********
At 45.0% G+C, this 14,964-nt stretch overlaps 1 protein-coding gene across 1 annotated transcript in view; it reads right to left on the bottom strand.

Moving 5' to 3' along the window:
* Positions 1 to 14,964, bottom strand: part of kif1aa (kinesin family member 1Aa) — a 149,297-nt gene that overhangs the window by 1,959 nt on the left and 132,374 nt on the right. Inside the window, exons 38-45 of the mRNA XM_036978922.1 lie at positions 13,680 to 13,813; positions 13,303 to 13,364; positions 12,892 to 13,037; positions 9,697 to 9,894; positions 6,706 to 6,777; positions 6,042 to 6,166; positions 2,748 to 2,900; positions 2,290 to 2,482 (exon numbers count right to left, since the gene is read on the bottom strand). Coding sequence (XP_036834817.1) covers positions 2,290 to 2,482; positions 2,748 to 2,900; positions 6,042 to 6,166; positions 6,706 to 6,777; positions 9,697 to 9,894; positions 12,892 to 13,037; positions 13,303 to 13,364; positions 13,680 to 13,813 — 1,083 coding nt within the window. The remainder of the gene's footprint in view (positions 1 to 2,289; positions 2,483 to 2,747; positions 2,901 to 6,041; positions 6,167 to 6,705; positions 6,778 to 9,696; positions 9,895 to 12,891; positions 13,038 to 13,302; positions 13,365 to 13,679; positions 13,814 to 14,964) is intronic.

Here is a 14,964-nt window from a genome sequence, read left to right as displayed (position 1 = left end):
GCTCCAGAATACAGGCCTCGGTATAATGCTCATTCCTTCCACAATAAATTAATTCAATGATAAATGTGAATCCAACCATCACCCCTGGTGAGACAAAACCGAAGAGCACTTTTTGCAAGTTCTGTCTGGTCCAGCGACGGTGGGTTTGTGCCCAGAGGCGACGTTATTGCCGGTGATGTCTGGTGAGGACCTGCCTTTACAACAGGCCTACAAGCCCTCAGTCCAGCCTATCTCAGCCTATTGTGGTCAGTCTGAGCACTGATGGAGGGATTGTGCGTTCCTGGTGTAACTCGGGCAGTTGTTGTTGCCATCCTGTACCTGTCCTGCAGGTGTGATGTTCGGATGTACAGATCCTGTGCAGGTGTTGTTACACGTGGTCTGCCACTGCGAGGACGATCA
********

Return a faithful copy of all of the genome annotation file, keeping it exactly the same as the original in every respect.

At 45.0% G+C, this 14,964-nt stretch overlaps 1 protein-coding gene across 1 annotated transcript in view; it reads right to left on the bottom strand.

Moving 5' to 3' along the window:
* Positions 1 to 14,964, bottom strand: part of kif1aa (kinesin family member 1Aa) — a 149,297-nt gene that overhangs the window by 1,959 nt on the left and 132,374 nt on the right. Inside the window, exons 38-45 of the mRNA XM_036978922.1 lie at positions 13,680 to 13,813; positions 13,303 to 13,364; positions 12,892 to 13,037; positions 9,697 to 9,894; positions 6,706 to 6,777; positions 6,042 to 6,166; positions 2,748 to 2,900; positions 2,290 to 2,482 (exon numbers count right to left, since the gene is read on the bottom strand). Coding sequence (XP_036834817.1) covers positions 2,290 to 2,482; positions 2,748 to 2,900; positions 6,042 to 6,166; positions 6,706 to 6,777; positions 9,697 to 9,894; positions 12,892 to 13,037; positions 13,303 to 13,364; positions 13,680 to 13,813 — 1,083 coding nt within the window. The remainder of the gene's footprint in view (positions 1 to 2,289; positions 2,483 to 2,747; positions 2,901 to 6,041; positions 6,167 to 6,705; positions 6,778 to 9,696; positions 9,895 to 12,891; positions 13,038 to 13,302; positions 13,365 to 13,679; positions 13,814 to 14,964) is intronic.

Here is a 14,964-nt window from a genome sequence, read left to right as displayed (position 1 = left end):
GCTCCAGAATACAGGCCTCGGTATAATGCTCATTCCTTCCACAATAAATTAATTCAATGATAAATGTGAATCCAACCATCACCCCTGGTGAGACAAAACCGAAGAGCACTTTTTGCAAGTTCTGTCTGGTCCAGCGACGGTGGGTTTGTGCCCAGAGGCGACGTTATTGCCGGTGATGTCTGGTGAGGACCTGCCTTTACAACAGGCCTACAAGCCCTCAGTCCAGCCTATCTCAGCCTATTGTGGTCAGTCTGAGCACTGATGGAGGGATTGTGCGTTCCTGGTGTAACTCGGGCAGTTGTTGTTGCCATCCTGTACCTGTCCTGCAGGTGTGATGTTCGGATGTACAGATCCTGTGCAGGTGTTGTTACACGTGGTCTGCCACTGCGAGGACGATCA